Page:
Would you call this freedom?

Silicon Valley’s vision of the internet is built largely on a type of free speech absolutism which for a long time recognized nearly all speech as equal. Until 2016, the industry embraced a definition of “free speech” that placed itself at the center of the debate as private-sector guarantor of this freedom. The position conveniently allowed its vast dumb machines to operate with a bare minimum of human oversight, relative to the number of users.

Free Speech Flag – CC John Marcotte

The confusing part of this position was the use of the word “free” because what these platforms facilitated wasn’t liberty in the ordinary sense- but a sort of simulation of it.

Esteemed author Peter Pomerantsev explains it best:

“On social media you can express yourself to your heart’s content, but your online speech is then transmuted into data, sold to data brokers and on to political forces that will use your speech to target you with customized messages without you ever knowing or understanding when how or why you are being influenced.”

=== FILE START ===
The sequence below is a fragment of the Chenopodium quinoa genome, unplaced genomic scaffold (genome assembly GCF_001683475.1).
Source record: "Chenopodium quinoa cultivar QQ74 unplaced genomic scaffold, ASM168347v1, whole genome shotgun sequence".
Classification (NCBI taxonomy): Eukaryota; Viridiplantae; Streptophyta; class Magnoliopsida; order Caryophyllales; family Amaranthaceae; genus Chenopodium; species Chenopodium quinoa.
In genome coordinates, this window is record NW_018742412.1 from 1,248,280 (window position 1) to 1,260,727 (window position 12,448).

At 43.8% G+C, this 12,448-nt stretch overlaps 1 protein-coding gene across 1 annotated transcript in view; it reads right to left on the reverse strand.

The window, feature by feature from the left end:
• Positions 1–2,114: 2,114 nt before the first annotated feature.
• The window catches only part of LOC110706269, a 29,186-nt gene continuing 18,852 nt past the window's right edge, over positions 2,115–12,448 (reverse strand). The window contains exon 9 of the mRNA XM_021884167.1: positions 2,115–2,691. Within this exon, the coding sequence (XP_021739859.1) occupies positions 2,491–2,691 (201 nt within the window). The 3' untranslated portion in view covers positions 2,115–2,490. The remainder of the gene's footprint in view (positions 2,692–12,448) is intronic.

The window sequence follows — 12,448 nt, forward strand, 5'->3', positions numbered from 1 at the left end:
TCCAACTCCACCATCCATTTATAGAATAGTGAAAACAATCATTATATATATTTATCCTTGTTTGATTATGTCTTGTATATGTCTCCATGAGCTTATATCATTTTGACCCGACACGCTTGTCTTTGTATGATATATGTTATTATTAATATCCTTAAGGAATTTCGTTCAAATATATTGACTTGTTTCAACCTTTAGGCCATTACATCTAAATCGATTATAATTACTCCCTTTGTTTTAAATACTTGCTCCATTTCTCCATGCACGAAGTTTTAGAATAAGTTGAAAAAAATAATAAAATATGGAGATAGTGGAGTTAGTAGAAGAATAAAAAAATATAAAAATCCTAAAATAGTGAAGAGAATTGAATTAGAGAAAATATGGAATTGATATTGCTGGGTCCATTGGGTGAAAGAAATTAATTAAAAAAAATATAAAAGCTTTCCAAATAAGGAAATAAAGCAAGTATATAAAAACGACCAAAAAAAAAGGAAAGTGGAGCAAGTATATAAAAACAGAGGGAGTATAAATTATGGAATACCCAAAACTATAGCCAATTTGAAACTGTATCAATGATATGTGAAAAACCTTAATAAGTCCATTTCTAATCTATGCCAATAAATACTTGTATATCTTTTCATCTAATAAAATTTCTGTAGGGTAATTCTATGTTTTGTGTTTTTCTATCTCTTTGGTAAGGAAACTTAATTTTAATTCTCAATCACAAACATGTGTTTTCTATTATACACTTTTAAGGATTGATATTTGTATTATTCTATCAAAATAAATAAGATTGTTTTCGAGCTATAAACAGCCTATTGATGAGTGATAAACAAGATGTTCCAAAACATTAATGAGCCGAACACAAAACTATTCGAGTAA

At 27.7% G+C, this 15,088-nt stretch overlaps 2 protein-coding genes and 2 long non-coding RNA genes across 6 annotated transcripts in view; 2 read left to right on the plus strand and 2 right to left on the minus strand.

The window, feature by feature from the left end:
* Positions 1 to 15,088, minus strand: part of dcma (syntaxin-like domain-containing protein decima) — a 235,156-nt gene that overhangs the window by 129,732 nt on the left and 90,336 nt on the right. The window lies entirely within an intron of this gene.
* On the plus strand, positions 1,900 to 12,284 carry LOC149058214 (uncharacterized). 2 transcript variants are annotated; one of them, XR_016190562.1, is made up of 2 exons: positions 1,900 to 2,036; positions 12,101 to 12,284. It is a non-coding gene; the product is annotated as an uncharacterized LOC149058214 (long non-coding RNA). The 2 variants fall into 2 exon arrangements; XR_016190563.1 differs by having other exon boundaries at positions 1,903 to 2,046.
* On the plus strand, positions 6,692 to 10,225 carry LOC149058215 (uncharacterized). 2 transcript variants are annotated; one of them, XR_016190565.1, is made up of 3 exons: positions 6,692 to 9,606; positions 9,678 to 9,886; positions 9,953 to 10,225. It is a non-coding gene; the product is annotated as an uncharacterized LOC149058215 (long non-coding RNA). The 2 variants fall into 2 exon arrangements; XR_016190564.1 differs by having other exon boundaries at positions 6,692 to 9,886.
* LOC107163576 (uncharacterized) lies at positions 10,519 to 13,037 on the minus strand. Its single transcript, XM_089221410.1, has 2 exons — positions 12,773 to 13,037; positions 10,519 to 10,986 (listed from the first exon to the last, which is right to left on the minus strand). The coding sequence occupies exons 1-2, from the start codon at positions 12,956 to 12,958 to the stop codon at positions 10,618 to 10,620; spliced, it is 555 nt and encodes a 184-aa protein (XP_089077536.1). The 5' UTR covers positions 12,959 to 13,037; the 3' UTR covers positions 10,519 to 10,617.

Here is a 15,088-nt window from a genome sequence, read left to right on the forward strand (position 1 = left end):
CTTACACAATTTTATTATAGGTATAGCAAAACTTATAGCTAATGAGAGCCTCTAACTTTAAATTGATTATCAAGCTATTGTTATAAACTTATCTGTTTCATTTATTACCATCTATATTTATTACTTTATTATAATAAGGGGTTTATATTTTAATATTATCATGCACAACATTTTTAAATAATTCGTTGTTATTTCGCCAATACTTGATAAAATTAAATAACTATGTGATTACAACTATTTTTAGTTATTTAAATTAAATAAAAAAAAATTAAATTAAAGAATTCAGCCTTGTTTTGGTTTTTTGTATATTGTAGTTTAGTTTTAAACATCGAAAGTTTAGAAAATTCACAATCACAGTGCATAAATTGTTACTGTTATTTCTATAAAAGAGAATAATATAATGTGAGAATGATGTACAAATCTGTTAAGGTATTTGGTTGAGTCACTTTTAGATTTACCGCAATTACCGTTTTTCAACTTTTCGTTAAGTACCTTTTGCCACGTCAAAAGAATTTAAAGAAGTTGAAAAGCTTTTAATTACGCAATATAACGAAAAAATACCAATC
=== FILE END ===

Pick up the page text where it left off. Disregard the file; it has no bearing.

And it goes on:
You feel free expressing yourself but you are subject to manipulation you aren’t privy to understand, or see. The words and images you choose as a reflection of your personal thoughts are sifted by a machine, sorted and instrumentalised to work upon you, and against you.

People can say whatever they please, but their expression on the platform is just the public part of an interaction. The words and pictures generated by humans are the input that is linked to an output social media users are instrumentalized with.

We talk about freedom, or unfreedom. This is more like a simulation of freedom. Sham freedom. Or, perhaps, “phreedom.”